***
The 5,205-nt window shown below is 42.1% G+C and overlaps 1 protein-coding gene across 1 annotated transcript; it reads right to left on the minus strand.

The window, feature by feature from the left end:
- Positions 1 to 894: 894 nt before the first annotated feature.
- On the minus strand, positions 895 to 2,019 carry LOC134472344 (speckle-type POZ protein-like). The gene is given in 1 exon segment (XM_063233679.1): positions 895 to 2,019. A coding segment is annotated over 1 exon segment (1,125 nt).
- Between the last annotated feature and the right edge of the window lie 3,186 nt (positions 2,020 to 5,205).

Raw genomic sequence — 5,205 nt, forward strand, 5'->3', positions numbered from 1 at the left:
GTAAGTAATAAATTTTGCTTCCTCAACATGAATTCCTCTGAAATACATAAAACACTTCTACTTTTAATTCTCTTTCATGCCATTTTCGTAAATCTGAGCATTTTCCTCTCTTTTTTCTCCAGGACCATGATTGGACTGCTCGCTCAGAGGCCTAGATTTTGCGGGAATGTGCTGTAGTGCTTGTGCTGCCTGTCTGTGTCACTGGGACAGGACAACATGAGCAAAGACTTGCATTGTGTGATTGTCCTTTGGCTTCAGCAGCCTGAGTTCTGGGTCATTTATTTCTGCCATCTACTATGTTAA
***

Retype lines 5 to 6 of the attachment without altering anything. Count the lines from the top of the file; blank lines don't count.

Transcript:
- Between the last annotated feature and the right edge of the window lie 3,186 nt (positions 2,020 to 5,205).

Raw genomic sequence — 5,205 nt, forward strand, 5'->3', positions numbered from 1 at the left: